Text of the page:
Heron v. Conder

Annotate this Case

423 P.2d 985 (1967)

77 N.M. 462

Kenneth A. HERON, Plaintiff-Appellant, v. Kate CONDER (aka Mrs. George Conder, Sr.), Defendant-Appellee.

No. 8145.

Supreme Court of New Mexico.

February 20, 1967.

*986 Kenneth A. Heron, pro se.

Standley, Kegel & Campos, Santa Fe, for appellee.

OPINION

HENSLEY, Chief Judge, Court of Appeals.

This is an action to quiet the title to an eighty acre tract of land in Rio Arriba County. It involves the same lands, has the same plaintiff and one of the defendants that appeared in Heron v. Smith, 75 N.M. 375, 404 P.2d 856. The earlier case was for forcible entry and detainer.

The plaintiff in the instant case based his claim of ownership upon a tax deed, on adverse possession under color of title of the tax deed, payment of taxes, and for the length of time as provided in § 23-1-21, N.M.S.A. 1953. One of the defendants, Mrs. George Conder, Sr., who will also be referred to herein as Kate Conder, counter-claimed and sought to have her title quieted and set at rest. From a decree in favor of the counterclaimant the plaintiff appeals to this court.

The facts disclose that George Conder, Sr. and his wife, Kate Conder, acquired the eighty acre tract involved herein by deed in 1915. Later George Conder, Sr., died. No administration was ever had on his estate, but all of his children and grandchildren conveyed their interests in the land to his surviving widow, Kate Conder, prior to the trial of this case in the district court. The plaintiff, an abstracter and licensed surveyor in Rio Arriba County during the year 1945 wrote three letters to the Conders at their correct address in Colorado endeavoring to buy the land. Two of the letters were written to sons of George Conder, Sr., deceased, and one was written to the widow, Kate Conder. Efforts to buy the land were fruitless. On June 7, 1949, the County Treasurer of Rio Arriba County, issued Tax Sale Certificate No. 3076 describing the lands involved in this cause for the purported to be delinquent taxes for the year 1946. On July 10, 1950, the County Treasurer assigned the Tax Sale Certificate to the plaintiff. On April 13, 1951, the same County Treasurer issued a tax deed to the plaintiff. The record further reflected that on April 1, 1947, the County Treasurer of Rio Arriba County issued Tax Receipt No. 3198, in favor of George Conder, evidencing the payment of all taxes on the land involved herein for the year 1946. It is undisputed that the Conders had paid all of the taxes for all of the years subsequent to 1915 to 1946, and for all years after 1946 on an inaccurate description. The Conders first learned of the tax deed on June 23, 1952, and on June 25, 1952, two of the Conder's sons, defendants, came to New Mexico, and exhibited to the plaintiff a tax receipt for the year 1946. Thereafter the plaintiff in August, 1952, advised the Conders by letter that "the tax deed, perhaps, should not have been issued." On September 5, 1952, the plaintiff advised the Conders by letter that "the tax deed appeared to be valid." In April, 1962, the defendant, Truman Smith, took possession of the lands in controversy as a tenant of the Conders.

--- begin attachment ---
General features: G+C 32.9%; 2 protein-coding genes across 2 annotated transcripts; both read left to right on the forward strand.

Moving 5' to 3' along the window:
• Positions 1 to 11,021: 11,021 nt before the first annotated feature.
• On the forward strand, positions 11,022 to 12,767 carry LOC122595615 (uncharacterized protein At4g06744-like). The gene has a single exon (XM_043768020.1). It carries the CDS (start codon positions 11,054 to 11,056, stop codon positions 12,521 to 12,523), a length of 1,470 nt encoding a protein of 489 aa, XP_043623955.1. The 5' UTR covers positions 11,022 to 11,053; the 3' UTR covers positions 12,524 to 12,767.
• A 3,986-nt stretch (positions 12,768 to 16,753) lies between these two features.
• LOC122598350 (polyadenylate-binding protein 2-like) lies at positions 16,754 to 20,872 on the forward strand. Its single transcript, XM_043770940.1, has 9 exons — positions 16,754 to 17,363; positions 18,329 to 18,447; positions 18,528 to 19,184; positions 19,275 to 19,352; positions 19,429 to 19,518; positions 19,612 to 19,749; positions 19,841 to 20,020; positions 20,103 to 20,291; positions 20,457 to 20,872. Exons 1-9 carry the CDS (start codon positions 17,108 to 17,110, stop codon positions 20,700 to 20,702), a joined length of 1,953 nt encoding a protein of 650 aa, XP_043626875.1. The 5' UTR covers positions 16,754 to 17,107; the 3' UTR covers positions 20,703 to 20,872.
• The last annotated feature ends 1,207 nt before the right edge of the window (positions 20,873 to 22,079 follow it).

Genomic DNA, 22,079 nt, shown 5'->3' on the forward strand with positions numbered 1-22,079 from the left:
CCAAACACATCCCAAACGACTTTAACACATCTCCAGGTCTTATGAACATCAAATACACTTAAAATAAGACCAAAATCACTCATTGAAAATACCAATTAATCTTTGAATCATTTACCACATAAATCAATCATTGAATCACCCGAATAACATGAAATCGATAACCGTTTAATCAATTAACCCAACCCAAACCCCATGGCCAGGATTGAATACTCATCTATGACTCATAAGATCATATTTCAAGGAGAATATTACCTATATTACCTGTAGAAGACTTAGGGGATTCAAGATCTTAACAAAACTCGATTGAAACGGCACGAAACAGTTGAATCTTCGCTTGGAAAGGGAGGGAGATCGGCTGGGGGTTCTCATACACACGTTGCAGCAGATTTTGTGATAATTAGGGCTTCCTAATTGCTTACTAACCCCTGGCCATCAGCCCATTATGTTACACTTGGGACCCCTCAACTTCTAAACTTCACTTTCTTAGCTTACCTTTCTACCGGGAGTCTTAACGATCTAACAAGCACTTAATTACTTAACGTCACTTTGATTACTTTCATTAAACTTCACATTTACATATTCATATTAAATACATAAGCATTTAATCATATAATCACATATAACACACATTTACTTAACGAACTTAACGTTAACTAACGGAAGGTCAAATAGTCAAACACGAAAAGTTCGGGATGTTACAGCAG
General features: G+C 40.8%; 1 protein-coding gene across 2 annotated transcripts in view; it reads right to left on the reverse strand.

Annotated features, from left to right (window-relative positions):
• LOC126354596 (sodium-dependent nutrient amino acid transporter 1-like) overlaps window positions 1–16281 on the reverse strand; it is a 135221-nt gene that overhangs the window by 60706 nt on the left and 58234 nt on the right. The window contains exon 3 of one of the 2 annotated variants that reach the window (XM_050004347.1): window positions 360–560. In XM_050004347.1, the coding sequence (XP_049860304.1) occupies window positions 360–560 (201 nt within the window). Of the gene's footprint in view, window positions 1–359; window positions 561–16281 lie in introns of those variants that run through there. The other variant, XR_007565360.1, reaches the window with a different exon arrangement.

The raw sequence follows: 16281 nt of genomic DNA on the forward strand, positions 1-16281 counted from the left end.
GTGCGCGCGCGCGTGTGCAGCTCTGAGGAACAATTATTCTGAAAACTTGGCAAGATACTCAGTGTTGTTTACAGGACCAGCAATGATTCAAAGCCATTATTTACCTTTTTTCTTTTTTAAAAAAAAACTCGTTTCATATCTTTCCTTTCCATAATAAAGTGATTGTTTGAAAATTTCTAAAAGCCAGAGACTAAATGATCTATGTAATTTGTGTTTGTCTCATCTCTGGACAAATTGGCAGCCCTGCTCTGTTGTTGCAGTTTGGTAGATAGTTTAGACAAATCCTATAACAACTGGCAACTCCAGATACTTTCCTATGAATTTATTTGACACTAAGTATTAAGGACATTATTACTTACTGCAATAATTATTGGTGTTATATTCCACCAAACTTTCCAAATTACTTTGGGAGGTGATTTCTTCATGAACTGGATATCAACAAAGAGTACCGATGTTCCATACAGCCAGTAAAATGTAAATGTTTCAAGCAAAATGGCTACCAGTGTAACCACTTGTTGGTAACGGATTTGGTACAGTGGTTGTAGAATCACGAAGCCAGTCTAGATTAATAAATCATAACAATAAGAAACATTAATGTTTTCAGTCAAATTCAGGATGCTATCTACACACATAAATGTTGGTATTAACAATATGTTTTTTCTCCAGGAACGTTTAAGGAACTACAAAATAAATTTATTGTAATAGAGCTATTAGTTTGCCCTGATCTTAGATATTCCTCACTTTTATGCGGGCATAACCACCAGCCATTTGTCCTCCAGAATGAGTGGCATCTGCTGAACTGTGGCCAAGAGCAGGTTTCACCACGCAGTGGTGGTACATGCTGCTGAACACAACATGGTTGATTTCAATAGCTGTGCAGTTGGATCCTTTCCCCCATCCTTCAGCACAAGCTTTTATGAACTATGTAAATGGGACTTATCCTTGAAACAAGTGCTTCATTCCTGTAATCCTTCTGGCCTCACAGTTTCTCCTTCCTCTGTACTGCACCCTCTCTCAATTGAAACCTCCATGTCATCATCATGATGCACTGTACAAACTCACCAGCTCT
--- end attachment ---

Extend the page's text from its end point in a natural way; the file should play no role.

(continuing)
For his initial attack the appellant, plaintiff below, contends that the trial court erred in its Conclusion of Law No. 2. Conclusion of Law No. 2 recited in part as follows: